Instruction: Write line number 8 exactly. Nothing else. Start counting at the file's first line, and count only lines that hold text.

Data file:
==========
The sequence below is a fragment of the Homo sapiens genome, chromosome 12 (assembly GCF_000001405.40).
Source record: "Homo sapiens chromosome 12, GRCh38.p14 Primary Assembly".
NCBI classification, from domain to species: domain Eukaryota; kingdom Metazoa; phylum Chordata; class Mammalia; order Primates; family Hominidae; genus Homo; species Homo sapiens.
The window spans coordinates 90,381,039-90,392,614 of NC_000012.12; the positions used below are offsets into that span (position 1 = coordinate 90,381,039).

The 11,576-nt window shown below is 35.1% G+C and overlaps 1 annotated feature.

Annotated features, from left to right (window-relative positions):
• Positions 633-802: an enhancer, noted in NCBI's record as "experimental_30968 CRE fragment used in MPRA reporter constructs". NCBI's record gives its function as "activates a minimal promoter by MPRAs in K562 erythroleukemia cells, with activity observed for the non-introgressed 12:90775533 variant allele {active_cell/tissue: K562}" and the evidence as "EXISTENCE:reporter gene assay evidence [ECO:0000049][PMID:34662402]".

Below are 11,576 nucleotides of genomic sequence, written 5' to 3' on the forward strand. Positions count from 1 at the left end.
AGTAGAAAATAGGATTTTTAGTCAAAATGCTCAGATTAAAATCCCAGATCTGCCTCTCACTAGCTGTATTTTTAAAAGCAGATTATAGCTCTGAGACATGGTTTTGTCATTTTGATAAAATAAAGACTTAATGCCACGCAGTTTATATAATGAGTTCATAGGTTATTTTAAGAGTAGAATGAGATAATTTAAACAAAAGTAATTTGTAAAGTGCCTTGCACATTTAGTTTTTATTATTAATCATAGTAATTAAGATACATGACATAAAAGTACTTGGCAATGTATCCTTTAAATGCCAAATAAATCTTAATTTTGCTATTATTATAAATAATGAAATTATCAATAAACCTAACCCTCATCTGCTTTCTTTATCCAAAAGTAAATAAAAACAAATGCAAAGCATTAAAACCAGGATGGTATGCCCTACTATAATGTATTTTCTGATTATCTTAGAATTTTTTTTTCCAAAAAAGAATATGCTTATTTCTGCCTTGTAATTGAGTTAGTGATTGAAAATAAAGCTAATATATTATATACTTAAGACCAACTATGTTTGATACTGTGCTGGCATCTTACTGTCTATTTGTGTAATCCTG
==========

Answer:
Below are 11,576 nucleotides of genomic sequence, written 5' to 3' on the forward strand. Positions count from 1 at the left end.